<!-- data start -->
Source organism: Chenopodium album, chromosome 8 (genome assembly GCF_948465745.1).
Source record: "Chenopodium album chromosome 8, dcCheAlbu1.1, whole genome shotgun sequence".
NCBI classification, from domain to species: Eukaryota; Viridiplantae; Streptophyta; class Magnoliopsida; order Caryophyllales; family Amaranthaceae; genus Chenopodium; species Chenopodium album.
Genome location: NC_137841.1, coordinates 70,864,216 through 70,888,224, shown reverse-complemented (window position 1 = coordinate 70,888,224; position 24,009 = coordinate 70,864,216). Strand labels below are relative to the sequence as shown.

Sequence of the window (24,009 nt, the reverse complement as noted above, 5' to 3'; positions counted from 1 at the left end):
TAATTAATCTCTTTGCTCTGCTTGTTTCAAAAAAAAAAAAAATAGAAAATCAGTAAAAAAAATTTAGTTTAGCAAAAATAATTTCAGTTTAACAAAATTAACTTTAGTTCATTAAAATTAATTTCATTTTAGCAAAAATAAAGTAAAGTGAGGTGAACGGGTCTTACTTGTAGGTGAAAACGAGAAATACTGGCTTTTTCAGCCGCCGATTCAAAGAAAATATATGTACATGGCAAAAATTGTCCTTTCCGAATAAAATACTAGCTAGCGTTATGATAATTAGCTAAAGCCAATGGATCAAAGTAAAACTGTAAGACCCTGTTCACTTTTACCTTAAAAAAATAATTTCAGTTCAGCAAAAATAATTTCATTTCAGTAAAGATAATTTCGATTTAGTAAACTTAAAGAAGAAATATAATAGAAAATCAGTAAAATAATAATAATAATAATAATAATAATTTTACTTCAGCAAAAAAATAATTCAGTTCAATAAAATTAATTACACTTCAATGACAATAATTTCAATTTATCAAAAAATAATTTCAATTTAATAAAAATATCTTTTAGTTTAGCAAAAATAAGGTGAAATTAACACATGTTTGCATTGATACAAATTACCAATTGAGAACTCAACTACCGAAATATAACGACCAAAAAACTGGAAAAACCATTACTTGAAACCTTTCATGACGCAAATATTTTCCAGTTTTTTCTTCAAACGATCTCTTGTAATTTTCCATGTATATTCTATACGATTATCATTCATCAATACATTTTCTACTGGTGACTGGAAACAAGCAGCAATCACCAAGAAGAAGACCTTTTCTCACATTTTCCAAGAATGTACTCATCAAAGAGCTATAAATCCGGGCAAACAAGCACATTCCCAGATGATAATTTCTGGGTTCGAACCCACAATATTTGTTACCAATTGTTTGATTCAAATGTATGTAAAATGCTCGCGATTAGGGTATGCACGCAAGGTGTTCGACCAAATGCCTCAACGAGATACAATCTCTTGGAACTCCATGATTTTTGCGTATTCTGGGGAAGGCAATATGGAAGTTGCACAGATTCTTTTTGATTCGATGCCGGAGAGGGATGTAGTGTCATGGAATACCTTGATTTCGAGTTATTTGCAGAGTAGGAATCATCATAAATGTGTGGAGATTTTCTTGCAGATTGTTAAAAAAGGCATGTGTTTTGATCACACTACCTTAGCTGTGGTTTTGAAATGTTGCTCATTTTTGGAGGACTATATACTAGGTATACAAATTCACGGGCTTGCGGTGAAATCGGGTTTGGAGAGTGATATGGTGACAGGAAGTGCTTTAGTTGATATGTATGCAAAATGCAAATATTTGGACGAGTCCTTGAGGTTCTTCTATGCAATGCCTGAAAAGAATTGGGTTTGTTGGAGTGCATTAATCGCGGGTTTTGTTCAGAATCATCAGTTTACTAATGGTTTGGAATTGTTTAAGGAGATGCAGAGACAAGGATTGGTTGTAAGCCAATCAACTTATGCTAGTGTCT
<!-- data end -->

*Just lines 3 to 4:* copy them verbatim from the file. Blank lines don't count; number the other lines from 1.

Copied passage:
NCBI classification, from domain to species: Eukaryota; Viridiplantae; Streptophyta; class Magnoliopsida; order Caryophyllales; family Amaranthaceae; genus Chenopodium; species Chenopodium album.
Genome location: NC_137841.1, coordinates 70,864,216 through 70,888,224, shown reverse-complemented (window position 1 = coordinate 70,888,224; position 24,009 = coordinate 70,864,216). Strand labels below are relative to the sequence as shown.